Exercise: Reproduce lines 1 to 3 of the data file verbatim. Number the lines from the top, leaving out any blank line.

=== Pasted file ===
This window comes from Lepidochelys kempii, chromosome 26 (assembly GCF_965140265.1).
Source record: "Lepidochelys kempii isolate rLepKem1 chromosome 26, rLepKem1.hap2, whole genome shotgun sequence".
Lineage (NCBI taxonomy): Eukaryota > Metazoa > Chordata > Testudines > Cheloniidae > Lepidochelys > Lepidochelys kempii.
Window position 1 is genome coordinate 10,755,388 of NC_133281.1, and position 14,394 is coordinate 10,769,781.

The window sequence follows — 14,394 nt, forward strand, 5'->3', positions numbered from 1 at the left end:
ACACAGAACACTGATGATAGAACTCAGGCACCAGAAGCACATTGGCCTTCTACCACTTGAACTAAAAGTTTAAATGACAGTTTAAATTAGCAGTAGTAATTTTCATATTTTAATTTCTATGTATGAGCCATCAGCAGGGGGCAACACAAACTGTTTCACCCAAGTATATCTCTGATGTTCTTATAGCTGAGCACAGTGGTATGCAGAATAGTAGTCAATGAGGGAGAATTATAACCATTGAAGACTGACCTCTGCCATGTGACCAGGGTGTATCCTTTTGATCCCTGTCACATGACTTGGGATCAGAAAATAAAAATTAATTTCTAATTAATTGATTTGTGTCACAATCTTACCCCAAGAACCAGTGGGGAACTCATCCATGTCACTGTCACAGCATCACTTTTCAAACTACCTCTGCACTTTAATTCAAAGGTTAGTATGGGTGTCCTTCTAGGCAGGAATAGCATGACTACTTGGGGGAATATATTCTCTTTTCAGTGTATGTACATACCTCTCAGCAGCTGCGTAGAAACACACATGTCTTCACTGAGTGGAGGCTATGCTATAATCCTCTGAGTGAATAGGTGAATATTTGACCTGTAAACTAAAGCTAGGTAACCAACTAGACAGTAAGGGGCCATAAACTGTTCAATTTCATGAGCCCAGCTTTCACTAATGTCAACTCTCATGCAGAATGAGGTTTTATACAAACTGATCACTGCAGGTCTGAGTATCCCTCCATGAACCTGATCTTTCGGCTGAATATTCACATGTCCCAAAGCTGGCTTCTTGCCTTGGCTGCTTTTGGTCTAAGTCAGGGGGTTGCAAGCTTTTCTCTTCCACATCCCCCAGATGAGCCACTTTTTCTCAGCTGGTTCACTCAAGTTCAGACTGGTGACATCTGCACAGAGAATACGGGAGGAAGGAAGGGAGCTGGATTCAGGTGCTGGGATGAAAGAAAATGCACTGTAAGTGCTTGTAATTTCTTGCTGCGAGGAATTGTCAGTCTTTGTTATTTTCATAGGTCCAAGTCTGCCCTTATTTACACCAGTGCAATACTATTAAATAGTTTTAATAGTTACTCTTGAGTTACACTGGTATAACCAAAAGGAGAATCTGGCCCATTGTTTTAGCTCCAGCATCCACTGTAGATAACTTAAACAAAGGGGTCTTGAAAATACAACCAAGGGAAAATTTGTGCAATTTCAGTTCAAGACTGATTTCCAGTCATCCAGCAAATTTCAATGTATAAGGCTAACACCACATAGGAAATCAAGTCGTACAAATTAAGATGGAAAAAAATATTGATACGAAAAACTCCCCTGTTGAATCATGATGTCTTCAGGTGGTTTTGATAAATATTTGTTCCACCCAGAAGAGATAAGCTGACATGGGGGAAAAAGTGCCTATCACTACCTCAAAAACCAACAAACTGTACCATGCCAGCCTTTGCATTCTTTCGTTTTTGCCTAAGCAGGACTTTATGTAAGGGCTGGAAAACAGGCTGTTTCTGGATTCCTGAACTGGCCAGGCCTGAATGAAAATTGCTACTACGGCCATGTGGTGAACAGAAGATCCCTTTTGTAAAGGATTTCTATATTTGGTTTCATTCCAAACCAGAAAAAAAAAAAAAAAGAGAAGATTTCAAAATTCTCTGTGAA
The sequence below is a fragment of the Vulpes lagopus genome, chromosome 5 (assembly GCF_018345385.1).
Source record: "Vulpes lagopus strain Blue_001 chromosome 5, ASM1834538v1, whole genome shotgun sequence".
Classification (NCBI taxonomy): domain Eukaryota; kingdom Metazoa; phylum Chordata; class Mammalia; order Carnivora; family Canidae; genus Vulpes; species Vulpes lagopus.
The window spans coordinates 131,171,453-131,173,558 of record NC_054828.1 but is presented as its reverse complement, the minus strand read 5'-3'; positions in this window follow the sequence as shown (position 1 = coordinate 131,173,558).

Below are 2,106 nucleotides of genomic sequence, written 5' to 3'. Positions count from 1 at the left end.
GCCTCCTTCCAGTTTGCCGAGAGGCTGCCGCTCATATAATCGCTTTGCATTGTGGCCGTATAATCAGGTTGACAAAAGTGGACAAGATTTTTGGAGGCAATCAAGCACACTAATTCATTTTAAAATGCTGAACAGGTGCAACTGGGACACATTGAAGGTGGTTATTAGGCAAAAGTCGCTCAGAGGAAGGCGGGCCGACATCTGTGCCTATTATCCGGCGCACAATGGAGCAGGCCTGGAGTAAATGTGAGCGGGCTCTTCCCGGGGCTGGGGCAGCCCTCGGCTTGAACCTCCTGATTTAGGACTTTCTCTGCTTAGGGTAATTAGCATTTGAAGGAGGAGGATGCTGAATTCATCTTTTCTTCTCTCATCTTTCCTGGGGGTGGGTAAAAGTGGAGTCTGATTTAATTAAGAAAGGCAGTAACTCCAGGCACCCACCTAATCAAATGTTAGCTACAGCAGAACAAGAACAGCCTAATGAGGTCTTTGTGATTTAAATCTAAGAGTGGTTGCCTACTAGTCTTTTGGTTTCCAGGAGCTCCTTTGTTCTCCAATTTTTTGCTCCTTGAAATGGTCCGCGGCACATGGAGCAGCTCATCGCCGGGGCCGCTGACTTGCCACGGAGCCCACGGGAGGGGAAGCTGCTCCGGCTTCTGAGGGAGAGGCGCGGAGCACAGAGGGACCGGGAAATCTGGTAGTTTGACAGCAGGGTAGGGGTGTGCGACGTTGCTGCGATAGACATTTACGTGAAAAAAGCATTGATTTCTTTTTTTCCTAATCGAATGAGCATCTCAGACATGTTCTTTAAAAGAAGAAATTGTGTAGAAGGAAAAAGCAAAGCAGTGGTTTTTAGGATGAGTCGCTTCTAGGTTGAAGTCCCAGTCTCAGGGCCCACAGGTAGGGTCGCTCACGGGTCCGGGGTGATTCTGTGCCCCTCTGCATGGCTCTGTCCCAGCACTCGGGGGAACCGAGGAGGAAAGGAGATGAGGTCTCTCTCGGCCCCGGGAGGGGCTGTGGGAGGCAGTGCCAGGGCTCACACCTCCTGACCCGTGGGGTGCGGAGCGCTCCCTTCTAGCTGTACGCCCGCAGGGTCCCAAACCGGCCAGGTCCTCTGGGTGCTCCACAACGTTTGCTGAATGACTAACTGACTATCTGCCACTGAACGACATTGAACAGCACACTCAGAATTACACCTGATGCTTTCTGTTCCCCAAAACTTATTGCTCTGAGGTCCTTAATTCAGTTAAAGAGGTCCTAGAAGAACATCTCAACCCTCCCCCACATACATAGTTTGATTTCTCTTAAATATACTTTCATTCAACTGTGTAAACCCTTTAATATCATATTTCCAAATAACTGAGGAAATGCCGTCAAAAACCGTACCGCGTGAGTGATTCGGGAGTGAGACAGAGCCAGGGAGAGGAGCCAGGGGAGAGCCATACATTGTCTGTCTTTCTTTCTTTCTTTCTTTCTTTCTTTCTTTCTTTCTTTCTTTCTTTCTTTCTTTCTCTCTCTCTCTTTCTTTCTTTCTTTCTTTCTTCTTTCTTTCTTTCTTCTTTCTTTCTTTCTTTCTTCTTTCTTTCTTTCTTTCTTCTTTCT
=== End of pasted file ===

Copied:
This window comes from Lepidochelys kempii, chromosome 26 (assembly GCF_965140265.1).
Source record: "Lepidochelys kempii isolate rLepKem1 chromosome 26, rLepKem1.hap2, whole genome shotgun sequence".
Lineage (NCBI taxonomy): Eukaryota > Metazoa > Chordata > Testudines > Cheloniidae > Lepidochelys > Lepidochelys kempii.